Questions Loom About DOJ Dismissal Power In FCA Suits

By Natalia Sorgente, Brendan Quigley and Leslie Couvillion
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Law360 (March 3, 2021, 5:00 PM EST) --
Natalia Sorgente
Natalia Sorgente
Brendan Quigley
Brendan Quigley
Leslie Couvillion
Leslie Couvillion
One unique aspect of qui tam suits under the federal False Claims Act is that they involve a private plaintiff —  a relator — standing in the shoes of the U.S. Department of Justice to bring claims on behalf of the government.

The statute, however, contains a provision, codified at Title 31 of the U.S. Code, Section 3730(c)(2)(A), empowering the DOJ to dismiss a qui tam action over the relator's objection, if the relator has been notified and the court has provided the relator with an opportunity for a hearing on the DOJ's motion.[1]

The FCA is silent on the appropriate standard of review of the government's decision to dismiss, and federal courts of appeal have split on this question, setting forth two different standards — with the U.S. Court of Appeals for the Seventh Circuit adding a third in the 2020 case, CIMZNHCA v. UCB Inc.

On Dec. 1, 2020, the U.S. Court of Appeals for the Second Circuit, in Borzilleri v. AbbVie Inc., weighed in on these issues without adopting a standard of review, finding that the relator failed under any standard.[2] Along with CIMZNHCA, the decision adds to a recent line of cases in which courts defer to the DOJ's dismissal authority.[3]

Additional appeals are pending in the U.S. Court of Appeals for the First Circuit,[4] the U.S. Court of Appeals for the Third Circuit,[5] and the U.S. Court of Appeals for the Fifth Circuit[6] in which relators argue for approaches more stringent than those under existing standards. These cases could deepen the circuit split or clarify issues surrounding the DOJ's dismissal power.

In addition to the standard of review for the decision to dismiss itself, key related issues pending include: (1) what the relator's "opportunity for a hearing" entails; and (2) the nature of any cost-benefit analysis the DOJ must perform to justify its dismissal decision.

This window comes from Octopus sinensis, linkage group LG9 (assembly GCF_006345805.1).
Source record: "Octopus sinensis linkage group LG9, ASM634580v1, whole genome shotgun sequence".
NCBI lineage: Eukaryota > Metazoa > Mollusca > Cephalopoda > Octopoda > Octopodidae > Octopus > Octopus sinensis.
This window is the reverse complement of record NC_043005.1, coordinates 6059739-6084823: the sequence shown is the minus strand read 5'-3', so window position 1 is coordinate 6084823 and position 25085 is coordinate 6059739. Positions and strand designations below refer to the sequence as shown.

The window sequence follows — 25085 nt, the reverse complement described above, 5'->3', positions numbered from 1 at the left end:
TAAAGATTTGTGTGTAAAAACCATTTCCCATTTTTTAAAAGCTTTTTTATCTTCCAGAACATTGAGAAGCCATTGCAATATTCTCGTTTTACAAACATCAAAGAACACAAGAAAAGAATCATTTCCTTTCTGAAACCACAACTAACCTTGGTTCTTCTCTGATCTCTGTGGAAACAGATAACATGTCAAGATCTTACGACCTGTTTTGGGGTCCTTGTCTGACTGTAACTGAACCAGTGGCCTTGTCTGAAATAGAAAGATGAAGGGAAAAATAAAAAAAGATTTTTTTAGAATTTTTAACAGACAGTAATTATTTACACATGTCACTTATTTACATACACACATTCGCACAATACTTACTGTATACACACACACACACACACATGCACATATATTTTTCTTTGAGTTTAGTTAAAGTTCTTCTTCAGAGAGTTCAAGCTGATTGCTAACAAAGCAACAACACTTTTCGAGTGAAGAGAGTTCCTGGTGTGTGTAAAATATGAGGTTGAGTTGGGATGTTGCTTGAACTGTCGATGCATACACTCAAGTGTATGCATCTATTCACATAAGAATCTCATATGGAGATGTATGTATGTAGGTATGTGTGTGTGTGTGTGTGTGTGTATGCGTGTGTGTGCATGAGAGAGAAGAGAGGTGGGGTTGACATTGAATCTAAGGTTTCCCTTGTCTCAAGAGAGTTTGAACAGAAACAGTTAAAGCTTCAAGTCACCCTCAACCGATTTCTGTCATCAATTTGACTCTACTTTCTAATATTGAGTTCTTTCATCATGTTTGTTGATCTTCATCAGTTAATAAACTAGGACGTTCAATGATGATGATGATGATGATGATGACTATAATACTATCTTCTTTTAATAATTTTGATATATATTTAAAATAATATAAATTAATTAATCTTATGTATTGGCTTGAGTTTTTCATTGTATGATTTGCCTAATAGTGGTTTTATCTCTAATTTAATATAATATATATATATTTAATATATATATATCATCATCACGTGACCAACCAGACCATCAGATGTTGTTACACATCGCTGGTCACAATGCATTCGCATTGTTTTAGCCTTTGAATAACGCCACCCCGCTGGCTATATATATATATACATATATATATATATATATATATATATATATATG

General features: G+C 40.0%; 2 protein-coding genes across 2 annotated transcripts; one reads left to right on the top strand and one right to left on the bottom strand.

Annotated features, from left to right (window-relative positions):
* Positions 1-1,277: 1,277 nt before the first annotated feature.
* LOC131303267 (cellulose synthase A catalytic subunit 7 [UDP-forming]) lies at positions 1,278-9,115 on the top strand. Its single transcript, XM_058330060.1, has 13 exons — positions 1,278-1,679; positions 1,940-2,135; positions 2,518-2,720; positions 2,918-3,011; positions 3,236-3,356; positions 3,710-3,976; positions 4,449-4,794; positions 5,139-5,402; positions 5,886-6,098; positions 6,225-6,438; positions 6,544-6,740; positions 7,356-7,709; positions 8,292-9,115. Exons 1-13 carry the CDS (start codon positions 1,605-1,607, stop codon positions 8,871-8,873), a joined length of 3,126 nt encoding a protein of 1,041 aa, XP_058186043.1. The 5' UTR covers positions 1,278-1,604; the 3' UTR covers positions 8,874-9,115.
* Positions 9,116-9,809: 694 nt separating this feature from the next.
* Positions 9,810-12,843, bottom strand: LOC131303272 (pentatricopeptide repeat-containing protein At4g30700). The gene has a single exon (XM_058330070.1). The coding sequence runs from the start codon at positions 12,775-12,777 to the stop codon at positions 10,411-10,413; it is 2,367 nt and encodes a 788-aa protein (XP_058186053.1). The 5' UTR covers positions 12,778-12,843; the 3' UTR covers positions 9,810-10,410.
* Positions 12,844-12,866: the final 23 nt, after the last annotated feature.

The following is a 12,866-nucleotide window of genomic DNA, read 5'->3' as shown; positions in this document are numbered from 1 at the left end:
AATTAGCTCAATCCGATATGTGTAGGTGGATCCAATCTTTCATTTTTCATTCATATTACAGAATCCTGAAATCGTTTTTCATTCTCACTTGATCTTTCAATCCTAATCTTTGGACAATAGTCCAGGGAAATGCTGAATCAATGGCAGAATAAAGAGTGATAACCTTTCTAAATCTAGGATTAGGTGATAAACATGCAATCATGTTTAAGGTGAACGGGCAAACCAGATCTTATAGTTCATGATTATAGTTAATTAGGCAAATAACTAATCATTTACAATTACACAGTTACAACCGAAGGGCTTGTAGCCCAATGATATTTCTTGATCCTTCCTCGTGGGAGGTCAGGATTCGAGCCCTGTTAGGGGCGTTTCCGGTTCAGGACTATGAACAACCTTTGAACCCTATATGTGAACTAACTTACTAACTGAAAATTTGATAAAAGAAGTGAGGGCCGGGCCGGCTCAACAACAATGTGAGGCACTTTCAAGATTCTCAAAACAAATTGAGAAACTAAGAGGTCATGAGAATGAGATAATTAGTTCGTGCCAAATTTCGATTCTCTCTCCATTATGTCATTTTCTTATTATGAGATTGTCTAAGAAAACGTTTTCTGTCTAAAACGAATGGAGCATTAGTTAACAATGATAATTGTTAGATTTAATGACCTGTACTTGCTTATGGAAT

This case law is significant because of (1) the DOJ's more frequent use of its dismissal power in recent years, following the January 2018 Granston memorandum,[7] although it remains to be seen if the Biden administration will continue this trend; and (2) an expected uptick in FCA cases following the COVID-19 pandemic and related government spending.

A Three-Way Circuit Split?

There are at least three standards for assessing the government's decision to move to dismiss under Section 3730(c)(2)(A):

The Ninth and Tenth Circuits' Rational Relation Test

The U.S. Court of Appeals for the Ninth Circuit and the U.S. Court of Appeals for the Tenth Circuit use a two-step "rational relation" test, set forth by the Ninth Circuit in  1998, in Sequoia Orange Co. v. Baird-Neece Packing Corp., under which the DOJ must show: (1) "a valid government purpose" for dismissal; and (2) "a rational relation between dismissal and accomplishment of the purpose."[8]

If the DOJ satisfies this test, "the burden switches to the relator to demonstrate that dismissal is fraudulent, arbitrary and capricious, or illegal."[9]

The Sequoia Orange court indicated that a hearing "is appropriate if the relator presents a colorable claim that the settlement or dismissal is unreasonable in light of existing evidence, that the Government has not fully investigated the allegations, or that the Government's decision was based on arbitrary or improper considerations."[10]

The D.C. Circuit's Unfettered Right to Dismiss

The U.S. Court of Appeals for the District of Columbia Circuit rejected the Ninth Circuit's standard in its 2003 decision in Swift v. U.S., in which it held that the DOJ has an unfettered right to dismiss, at least when it files its motion before an answer or summary judgment.[11] The Fifth Circuit has also at least suggested it would adopt a similar standard.[12]